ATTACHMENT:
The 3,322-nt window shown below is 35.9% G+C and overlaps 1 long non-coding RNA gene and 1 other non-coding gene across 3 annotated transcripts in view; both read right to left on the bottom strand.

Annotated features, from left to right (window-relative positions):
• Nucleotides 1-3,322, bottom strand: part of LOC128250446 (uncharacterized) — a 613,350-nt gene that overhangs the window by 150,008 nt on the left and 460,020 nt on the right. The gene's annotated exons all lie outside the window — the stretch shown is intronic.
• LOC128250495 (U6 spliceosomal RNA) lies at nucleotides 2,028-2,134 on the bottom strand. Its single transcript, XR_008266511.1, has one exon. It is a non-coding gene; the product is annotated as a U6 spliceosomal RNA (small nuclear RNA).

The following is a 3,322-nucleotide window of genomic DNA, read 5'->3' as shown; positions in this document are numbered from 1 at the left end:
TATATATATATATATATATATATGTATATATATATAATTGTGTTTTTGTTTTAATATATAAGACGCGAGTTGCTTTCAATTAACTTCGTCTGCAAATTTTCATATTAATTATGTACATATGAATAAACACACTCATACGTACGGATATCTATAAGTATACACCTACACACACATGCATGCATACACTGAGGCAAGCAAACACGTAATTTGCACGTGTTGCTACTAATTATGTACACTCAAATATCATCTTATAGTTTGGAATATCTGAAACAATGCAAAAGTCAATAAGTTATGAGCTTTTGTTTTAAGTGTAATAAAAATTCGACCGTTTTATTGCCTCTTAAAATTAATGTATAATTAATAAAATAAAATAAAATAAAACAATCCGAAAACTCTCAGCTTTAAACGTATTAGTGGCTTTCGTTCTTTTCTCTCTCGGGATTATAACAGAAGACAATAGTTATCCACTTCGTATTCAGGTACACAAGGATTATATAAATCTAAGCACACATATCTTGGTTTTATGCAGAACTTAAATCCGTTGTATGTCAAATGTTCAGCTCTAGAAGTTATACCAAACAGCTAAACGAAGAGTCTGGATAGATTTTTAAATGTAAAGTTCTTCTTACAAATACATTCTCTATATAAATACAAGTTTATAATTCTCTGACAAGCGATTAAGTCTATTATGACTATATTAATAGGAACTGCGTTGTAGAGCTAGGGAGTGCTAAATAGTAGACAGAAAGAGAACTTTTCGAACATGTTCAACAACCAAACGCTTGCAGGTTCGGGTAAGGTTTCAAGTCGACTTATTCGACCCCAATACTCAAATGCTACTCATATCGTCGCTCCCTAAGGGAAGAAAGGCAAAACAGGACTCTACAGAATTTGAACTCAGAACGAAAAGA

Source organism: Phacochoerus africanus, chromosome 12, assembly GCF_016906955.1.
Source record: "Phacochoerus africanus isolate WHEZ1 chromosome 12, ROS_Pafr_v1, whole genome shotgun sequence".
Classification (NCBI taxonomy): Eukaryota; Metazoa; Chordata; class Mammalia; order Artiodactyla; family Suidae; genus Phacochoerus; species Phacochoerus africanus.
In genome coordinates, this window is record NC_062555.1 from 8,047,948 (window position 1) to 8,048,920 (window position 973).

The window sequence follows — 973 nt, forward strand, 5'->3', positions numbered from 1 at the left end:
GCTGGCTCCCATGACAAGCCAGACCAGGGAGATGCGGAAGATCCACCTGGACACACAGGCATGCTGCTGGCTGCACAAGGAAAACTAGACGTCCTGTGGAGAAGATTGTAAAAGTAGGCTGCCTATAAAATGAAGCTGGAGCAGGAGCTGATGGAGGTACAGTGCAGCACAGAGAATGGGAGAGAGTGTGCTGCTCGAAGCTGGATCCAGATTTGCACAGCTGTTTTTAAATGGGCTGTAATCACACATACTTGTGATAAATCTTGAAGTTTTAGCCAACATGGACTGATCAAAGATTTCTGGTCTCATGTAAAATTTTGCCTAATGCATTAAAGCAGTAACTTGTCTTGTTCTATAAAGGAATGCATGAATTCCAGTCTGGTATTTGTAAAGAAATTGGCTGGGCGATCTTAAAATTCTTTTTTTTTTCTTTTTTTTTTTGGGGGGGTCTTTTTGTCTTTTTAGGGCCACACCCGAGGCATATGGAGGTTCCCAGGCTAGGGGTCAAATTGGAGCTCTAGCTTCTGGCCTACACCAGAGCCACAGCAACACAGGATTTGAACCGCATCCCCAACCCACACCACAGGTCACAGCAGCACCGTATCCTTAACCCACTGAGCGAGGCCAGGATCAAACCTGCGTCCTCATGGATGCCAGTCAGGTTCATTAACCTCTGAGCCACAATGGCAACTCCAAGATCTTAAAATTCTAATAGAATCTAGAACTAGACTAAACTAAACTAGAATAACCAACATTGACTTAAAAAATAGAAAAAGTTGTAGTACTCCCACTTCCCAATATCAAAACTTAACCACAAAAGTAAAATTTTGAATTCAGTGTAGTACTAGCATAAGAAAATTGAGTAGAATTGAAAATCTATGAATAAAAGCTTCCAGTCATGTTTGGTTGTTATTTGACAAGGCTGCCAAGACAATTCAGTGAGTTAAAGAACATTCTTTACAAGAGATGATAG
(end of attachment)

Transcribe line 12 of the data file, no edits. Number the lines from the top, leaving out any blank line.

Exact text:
GCTGGCTCCCATGACAAGCCAGACCAGGGAGATGCGGAAGATCCACCTGGACACACAGGCATGCTGCTGGCTGCACAAGGAAAACTAGACGTCCTGTGGAGAAGATTGTAAAAGTAGGCTGCCTATAAAATGAAGCTGGAGCAGGAGCTGATGGAGGTACAGTGCAGCACAGAGAATGGGAGAGAGTGTGCTGCTCGAAGCTGGATCCAGATTTGCACAGCTGTTTTTAAATGGGCTGTAATCACACATACTTGTGATAAATCTTGAAGTTTTAGCCAACATGGACTGATCAAAGATTTCTGGTCTCATGTAAAATTTTGCCTAATGCATTAAAGCAGTAACTTGTCTTGTTCTATAAAGGAATGCATGAATTCCAGTCTGGTATTTGTAAAGAAATTGGCTGGGCGATCTTAAAATTCTTTTTTTTTTCTTTTTTTTTTTGGGGGGGTCTTTTTGTCTTTTTAGGGCCACACCCGAGGCATATGGAGGTTCCCAGGCTAGGGGTCAAATTGGAGCTCTAGCTTCTGGCCTACACCAGAGCCACAGCAACACAGGATTTGAACCGCATCCCCAACCCACACCACAGGTCACAGCAGCACCGTATCCTTAACCCACTGAGCGAGGCCAGGATCAAACCTGCGTCCTCATGGATGCCAGTCAGGTTCATTAACCTCTGAGCCACAATGGCAACTCCAAGATCTTAAAATTCTAATAGAATCTAGAACTAGACTAAACTAAACTAGAATAACCAACATTGACTTAAAAAATAGAAAAAGTTGTAGTACTCCCACTTCCCAATATCAAAACTTAACCACAAAAGTAAAATTTTGAATTCAGTGTAGTACTAGCATAAGAAAATTGAGTAGAATTGAAAATCTATGAATAAAAGCTTCCAGTCATGTTTGGTTGTTATTTGACAAGGCTGCCAAGACAATTCAGTGAGTTAAAGAACATTCTTTACAAGAGATGATAG